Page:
Need health advice? How can you tell what to trust?
If you want to better understand your diabetes, arthritis, heart failure or tennis elbow, there’s no shortage of information just a few clicks away. The web can also be useful for reading up on a treatment plan your physician has recommended, as this can put you more at ease with a decision or at least generate more questions you can bring back to him or her during your next visit. But what’s less helpful is using individual online searches to arrive at an actual medical diagnosis. “Searching for explanations for an symptom can lead to all sorts of wild speculation and worry, often without cause, and can potentially delay getting medical attention you truly need,” says Jeffrey S. Luther, MD, director of the Family Medicine Residency Program at Long Beach Memorial Medical Center. “Instead, it’s best to consider your physician your most trusted source and to use online research as a mere basis for questions to ask your physician.” While you know better than to believe everything you read, we talked to top medical experts to help shine the light on obvious warnings that the health advice online might be leading you down the wrong path. Here’s what you need to know. You should, however, trust the brands of every product you use. Here are the most trusted brands in America.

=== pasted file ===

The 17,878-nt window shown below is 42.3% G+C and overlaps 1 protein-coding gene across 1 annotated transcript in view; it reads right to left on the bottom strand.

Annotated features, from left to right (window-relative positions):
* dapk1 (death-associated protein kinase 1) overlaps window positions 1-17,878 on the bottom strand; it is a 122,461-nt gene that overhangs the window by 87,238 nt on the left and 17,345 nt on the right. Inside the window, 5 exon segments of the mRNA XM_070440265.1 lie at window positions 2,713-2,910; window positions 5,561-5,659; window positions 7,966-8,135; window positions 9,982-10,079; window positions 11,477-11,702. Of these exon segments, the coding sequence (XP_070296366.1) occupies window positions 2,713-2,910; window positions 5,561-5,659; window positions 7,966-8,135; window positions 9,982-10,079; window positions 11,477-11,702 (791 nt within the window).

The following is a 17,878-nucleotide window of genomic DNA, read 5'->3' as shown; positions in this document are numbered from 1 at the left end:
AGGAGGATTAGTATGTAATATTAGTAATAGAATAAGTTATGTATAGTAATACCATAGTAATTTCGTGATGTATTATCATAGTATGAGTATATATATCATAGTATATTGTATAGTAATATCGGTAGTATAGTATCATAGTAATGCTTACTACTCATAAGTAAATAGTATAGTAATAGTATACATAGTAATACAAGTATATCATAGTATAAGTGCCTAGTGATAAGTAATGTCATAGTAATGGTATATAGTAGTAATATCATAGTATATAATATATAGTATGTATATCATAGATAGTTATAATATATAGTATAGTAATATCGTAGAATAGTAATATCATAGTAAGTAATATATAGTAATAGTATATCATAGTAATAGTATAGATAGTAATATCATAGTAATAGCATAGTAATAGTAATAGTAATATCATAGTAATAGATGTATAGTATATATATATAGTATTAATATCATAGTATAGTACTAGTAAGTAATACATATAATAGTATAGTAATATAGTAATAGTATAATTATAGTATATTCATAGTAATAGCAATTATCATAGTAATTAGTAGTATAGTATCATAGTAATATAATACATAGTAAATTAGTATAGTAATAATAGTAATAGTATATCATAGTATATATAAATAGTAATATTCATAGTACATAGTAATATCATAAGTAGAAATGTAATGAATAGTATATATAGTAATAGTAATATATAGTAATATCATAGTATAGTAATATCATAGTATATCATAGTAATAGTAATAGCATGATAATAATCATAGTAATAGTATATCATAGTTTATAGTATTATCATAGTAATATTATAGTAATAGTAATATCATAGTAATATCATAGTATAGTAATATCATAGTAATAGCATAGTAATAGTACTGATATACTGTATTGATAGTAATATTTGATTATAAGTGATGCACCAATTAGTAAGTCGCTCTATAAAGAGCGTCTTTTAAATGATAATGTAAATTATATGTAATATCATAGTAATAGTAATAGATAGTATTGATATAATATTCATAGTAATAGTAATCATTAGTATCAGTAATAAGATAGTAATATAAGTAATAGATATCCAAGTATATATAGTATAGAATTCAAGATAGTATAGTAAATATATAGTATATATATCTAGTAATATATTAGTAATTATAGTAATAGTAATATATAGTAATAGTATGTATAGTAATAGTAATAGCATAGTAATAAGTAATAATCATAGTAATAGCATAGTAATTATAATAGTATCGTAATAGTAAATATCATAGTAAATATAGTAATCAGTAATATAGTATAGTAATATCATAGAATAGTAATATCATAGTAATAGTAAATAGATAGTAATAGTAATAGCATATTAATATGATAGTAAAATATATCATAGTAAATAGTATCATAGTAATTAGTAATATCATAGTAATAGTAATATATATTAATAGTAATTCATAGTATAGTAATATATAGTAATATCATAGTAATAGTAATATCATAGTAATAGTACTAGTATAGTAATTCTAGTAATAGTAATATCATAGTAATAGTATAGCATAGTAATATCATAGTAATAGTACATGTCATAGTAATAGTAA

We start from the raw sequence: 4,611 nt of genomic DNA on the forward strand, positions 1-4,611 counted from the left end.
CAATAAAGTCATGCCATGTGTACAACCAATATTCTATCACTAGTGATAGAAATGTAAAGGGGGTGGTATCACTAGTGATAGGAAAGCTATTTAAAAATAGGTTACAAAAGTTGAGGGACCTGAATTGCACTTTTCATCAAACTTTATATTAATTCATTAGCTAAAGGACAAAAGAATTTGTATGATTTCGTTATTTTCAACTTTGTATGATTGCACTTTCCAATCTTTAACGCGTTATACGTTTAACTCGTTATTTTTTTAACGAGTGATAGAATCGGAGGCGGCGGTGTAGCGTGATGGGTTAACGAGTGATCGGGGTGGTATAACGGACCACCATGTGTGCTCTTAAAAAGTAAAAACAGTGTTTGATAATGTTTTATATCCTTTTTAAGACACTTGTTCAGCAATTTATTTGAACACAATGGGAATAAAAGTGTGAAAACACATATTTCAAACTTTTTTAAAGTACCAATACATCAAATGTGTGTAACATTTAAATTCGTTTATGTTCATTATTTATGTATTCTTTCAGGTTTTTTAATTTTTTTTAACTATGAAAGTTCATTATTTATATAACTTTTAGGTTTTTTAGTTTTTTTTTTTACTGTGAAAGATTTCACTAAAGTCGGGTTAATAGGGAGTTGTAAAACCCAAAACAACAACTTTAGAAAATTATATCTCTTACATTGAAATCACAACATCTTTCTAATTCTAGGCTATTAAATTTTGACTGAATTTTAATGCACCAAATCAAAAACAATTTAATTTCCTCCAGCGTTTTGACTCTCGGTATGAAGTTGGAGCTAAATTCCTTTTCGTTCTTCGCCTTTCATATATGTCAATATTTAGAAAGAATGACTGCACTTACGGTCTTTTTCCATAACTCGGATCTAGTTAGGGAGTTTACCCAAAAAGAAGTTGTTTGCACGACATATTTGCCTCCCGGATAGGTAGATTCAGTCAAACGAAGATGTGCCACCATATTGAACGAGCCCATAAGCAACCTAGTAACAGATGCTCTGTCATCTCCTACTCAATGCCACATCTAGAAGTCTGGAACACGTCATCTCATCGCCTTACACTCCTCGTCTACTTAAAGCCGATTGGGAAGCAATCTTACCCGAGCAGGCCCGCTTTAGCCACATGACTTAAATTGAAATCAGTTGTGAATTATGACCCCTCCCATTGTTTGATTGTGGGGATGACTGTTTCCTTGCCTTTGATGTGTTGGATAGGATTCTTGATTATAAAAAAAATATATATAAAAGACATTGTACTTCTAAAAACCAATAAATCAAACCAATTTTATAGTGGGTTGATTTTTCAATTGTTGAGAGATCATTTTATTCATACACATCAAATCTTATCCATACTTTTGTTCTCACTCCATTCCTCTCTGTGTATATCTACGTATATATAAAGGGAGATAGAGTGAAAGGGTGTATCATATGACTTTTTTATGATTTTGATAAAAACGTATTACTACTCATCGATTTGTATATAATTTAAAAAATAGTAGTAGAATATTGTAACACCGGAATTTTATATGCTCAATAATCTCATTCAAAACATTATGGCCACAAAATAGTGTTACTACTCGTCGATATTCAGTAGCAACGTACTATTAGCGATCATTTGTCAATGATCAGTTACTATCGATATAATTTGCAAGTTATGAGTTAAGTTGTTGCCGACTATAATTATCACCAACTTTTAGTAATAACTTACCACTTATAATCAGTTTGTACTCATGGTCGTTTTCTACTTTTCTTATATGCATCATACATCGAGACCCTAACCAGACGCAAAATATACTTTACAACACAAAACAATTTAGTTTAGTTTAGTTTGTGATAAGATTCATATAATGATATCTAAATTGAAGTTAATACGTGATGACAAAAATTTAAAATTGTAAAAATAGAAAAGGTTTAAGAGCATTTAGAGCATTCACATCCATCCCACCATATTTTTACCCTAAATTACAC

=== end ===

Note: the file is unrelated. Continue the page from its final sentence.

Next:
It’s not produced by a reputable source
To ensure online information is credible, start with websites from well-known and science- and government-backed organizations. “Medical and scientific organizations present more solid evidence and background for a condition or question,” says Dr. Luther. “This includes specialty societies like American Heart Association and American Cancer Society; government entities like Centers for Disease Control and Prevention, the U.S. Department of Health and Human Services, and the National Library of Medicine, a part of the National Institutes of Health.” Also helpful are sites reviewed by medical associations like familydoctor.org, which is written and reviewed by physicians and patient education professionals at the American Academy of Family Physicians. (Here are tips for finding a doctor you can trust.)